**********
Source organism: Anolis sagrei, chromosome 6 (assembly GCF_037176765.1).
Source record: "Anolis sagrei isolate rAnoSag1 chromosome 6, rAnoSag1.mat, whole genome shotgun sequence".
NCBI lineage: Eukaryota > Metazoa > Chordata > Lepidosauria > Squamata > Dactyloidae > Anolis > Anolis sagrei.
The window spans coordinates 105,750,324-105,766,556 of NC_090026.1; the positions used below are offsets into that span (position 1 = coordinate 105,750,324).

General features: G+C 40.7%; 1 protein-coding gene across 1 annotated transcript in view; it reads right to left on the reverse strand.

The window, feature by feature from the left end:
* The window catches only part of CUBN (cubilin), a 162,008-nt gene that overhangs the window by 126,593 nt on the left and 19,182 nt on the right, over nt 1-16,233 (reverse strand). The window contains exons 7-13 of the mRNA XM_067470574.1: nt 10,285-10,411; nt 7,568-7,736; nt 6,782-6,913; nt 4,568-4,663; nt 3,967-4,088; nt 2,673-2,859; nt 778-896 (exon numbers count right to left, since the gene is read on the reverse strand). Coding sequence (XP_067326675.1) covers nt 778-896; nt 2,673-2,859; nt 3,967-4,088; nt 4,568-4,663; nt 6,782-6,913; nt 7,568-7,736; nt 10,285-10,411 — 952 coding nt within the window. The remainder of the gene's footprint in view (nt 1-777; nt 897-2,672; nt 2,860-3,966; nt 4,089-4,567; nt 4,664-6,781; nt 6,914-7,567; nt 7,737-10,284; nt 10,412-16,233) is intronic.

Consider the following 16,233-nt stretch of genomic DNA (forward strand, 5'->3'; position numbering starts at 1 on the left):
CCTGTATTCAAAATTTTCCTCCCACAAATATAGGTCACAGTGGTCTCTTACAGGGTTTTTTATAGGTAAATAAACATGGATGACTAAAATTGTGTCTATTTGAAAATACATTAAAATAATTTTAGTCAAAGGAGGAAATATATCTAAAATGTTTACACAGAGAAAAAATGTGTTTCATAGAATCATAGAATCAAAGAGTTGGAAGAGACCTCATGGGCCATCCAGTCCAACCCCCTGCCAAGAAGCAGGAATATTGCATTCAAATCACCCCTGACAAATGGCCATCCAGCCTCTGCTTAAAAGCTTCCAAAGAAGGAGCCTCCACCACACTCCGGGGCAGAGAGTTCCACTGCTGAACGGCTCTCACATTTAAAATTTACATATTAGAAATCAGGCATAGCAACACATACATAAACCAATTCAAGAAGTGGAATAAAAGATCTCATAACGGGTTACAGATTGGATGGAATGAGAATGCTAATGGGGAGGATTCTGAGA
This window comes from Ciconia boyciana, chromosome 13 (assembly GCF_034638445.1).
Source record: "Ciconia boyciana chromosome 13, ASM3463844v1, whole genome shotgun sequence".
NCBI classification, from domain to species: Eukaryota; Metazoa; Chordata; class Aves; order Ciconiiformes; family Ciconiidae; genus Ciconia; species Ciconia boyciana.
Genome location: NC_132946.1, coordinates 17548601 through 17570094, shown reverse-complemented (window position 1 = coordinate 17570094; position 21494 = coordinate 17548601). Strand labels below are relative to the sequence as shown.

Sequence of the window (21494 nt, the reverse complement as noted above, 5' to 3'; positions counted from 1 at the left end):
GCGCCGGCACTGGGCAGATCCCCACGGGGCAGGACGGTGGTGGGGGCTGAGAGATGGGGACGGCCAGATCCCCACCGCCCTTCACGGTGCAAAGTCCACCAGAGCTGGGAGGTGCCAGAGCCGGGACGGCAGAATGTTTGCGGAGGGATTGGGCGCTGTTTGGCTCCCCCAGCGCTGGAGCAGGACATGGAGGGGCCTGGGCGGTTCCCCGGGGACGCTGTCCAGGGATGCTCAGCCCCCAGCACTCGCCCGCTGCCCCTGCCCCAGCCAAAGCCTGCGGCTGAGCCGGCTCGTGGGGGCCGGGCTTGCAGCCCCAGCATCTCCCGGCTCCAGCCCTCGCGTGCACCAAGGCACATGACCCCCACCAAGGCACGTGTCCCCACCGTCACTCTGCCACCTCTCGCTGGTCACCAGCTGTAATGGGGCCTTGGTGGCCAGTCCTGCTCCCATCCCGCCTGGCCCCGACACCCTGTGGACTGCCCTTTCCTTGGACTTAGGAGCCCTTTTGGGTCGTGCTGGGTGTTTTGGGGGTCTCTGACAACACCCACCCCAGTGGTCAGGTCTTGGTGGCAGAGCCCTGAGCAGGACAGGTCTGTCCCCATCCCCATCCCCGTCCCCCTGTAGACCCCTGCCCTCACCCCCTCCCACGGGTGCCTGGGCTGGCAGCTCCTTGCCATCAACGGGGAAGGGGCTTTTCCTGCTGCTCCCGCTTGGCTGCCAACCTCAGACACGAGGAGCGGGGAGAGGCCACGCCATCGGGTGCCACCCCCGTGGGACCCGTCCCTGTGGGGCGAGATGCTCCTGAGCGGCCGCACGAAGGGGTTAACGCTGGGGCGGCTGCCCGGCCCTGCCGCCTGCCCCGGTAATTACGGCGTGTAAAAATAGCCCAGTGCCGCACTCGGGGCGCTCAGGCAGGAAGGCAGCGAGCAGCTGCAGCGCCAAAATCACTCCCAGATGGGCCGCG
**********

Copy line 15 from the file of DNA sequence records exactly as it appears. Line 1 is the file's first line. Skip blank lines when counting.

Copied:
GCGCCGGCACTGGGCAGATCCCCACGGGGCAGGACGGTGGTGGGGGCTGAGAGATGGGGACGGCCAGATCCCCACCGCCCTTCACGGTGCAAAGTCCACCAGAGCTGGGAGGTGCCAGAGCCGGGACGGCAGAATGTTTGCGGAGGGATTGGGCGCTGTTTGGCTCCCCCAGCGCTGGAGCAGGACATGGAGGGGCCTGGGCGGTTCCCCGGGGACGCTGTCCAGGGATGCTCAGCCCCCAGCACTCGCCCGCTGCCCCTGCCCCAGCCAAAGCCTGCGGCTGAGCCGGCTCGTGGGGGCCGGGCTTGCAGCCCCAGCATCTCCCGGCTCCAGCCCTCGCGTGCACCAAGGCACATGACCCCCACCAAGGCACGTGTCCCCACCGTCACTCTGCCACCTCTCGCTGGTCACCAGCTGTAATGGGGCCTTGGTGGCCAGTCCTGCTCCCATCCCGCCTGGCCCCGACACCCTGTGGACTGCCCTTTCCTTGGACTTAGGAGCCCTTTTGGGTCGTGCTGGGTGTTTTGGGGGTCTCTGACAACACCCACCCCAGTGGTCAGGTCTTGGTGGCAGAGCCCTGAGCAGGACAGGTCTGTCCCCATCCCCATCCCCGTCCCCCTGTAGACCCCTGCCCTCACCCCCTCCCACGGGTGCCTGGGCTGGCAGCTCCTTGCCATCAACGGGGAAGGGGCTTTTCCTGCTGCTCCCGCTTGGCTGCCAACCTCAGACACGAGGAGCGGGGAGAGGCCACGCCATCGGGTGCCACCCCCGTGGGACCCGTCCCTGTGGGGCGAGATGCTCCTGAGCGGCCGCACGAAGGGGTTAACGCTGGGGCGGCTGCCCGGCCCTGCCGCCTGCCCCGGTAATTACGGCGTGTAAAAATAGCCCAGTGCCGCACTCGGGGCGCTCAGGCAGGAAGGCAGCGAGCAGCTGCAGCGCCAAAATCACTCCCAGATGGGCCGCG